Christian Nationalism and Dominionism
In my previous post I described the Russian Christian Nationalism that exists in Putin’s regime and the Russian Orthodox patriarchy, leading to Putin’s war to take over Ukraine, and a form of American Christian Nationalism called Dominionism. This post will, I hope, help to clarify these two terms.
Christ Nationalism has been evident throughout the history of Christianity, beginning when the Roman Emperor Constantine made Christianity the state religion of the Roman Empire. As Richard Niebuhr wrote in his book Christ and Culture (1951), Christians can challenge the culture in which they live, accommodate to the culture, or practice their faith separate from the culture. Niebuhr makes no ethical distinction between these positions but surmises a kind of dualism that can result. Dualism can be good or bad, depending upon the human frailties of those involved. Throughout two-thousand years of Christian history there have been extremes and variations of these positions of how a Christian functions in the country and cultural times in which each Christian lives.
Christian nationalism arises from the relationship of a government of a nation with a body of Christ or, in other words, of group of Christians calling themselves a church. Countries that have such a relationship often have a history of violent conflicts. One only needs to examine what has happened in English history between British Kings and Queens and the Church of England and in Ireland. Struggles for control or power of one over the other have had disastrous results. The same can be said for the Roman Empire and the Russian Empire over centuries of the history of Christianity. Today that struggle for power and control exists in both Russia and the United States.
In Russia power and control rests in the current ruler, Putin, who, like the rulers before him, accommodated with the Russian Orthodox Church or visa-versa. Under the former Soviet Union, the Communist Chairmen first tried to control the Russian Orthodox Church and then sought to eliminate the Church’s influence by arresting priests and exiling them to Siberian camps. When that failed and after the Russian Orthodox Church celebrated its millennial celebration under Gorbachev, Christians emerged from hibernation, rejoined worshipers at Russian Orthodox churches or formed non-denominational bodies of Christ. Although the Orthodox believers were once again allowed to worship, when Vladimir Putin took over as president, believers simply accommodated to Putin’s increasingly authoritarian rule.
In America, Christian Nationalism took a dangerous new twist beginning in the 1960s with the formation of the New Apostolic Reformation, with help from some Southern Baptist Church leaders, some charismatic churches, and a group called the Family. These Christian bodies believe that in the beginning America was founded as a Christian nation and the US Constitution was inspired by God and therefore should be again and those elected to office should only be Christians. When the take-over over of both government and government institutions will be completed, America will then become fully the Kingdom of God. Dr. David W. Scott, a Methodist historical researcher and Director of Mission Theology at the General Board of Global Ministries, defines our American brand of Christian Nationalism as moral cover for any action taken in pursuit of national or political goals, identifying our nation with God’s will and action in the world. In its extreme form, this American Christian Nationalism has been called Dominion Theology, Dominionism, Christianism, or Christian Reconstructionism.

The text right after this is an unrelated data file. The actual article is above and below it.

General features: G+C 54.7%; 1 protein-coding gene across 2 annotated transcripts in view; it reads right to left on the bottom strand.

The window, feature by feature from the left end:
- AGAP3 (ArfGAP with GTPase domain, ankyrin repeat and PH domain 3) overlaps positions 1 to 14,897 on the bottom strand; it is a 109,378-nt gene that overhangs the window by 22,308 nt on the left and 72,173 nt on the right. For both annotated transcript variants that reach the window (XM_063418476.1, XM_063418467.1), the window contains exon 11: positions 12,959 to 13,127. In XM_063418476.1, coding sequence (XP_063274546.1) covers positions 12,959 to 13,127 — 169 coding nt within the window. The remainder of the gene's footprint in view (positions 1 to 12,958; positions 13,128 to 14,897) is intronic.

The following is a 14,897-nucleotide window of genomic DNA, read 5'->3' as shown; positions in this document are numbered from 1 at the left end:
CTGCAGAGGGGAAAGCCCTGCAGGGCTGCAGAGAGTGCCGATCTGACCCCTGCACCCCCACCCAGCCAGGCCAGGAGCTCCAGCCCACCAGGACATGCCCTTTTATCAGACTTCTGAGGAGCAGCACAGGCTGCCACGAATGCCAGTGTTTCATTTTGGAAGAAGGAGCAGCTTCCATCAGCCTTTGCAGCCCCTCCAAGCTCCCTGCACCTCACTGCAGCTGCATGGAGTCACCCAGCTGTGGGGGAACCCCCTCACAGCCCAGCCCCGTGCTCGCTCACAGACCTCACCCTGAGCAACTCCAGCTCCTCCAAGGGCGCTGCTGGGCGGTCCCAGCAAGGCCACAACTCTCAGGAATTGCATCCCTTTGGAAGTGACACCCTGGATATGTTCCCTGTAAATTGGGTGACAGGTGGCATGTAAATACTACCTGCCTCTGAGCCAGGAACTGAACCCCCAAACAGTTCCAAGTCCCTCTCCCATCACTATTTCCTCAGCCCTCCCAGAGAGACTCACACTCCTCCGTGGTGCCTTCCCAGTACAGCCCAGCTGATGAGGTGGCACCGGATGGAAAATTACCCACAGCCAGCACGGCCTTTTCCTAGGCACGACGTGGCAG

The term dominion derives from Genesis 1:28 when God gave the right to mankind to rule over the animal kingdom. Nowhere in any Bible translation does the term dominion mean the right to rule over other humans. In the Old Testament, God reluctantly allowed the Israelites to have a king, whom He would anoint, instead of a Judge, which God preferred. Americans do not have a king but an elected president who doesn’t have absolute power, like Putin has. Today, the influence of Dominionism is widespread in the United States; there is even a Dominion Christian School. This term is not to be confused with the Roman Catholic Dominican orders. These orders are based on scholastic and democratic principles and are named after a Spanish Saint, Dominic, who, in 1200 AD, was an evangelistic preacher.
Any Christian should cringe in horror at what is happening in the current attempt by Putin to reclaim Ukraine and realize the danger of today’s Russian brand of Christian Nationalism. At least, in the UK, the English head of the Anglican Church anoints the king or queen, who seems, under their democratic form of governing, to have only limited powers at this time in English history. However, the current brand of American Christian Nationalism allows American Christians to remake our nation’s government the way these followers believe God wants it to be in preparation for Jesus’ second coming.
Jesus never tried to remake the Roman form of government, but he did challenge the Pharisees to live the way they preached and taught. He teaches in the Sermon on the Mount how all believers should treat everyone with the kind of love God has for each of us, to love a nation’s enemies, to be humble servants, to care for the poor and sick, to welcoming refugees and immigrants, and to be active as peacemakers.
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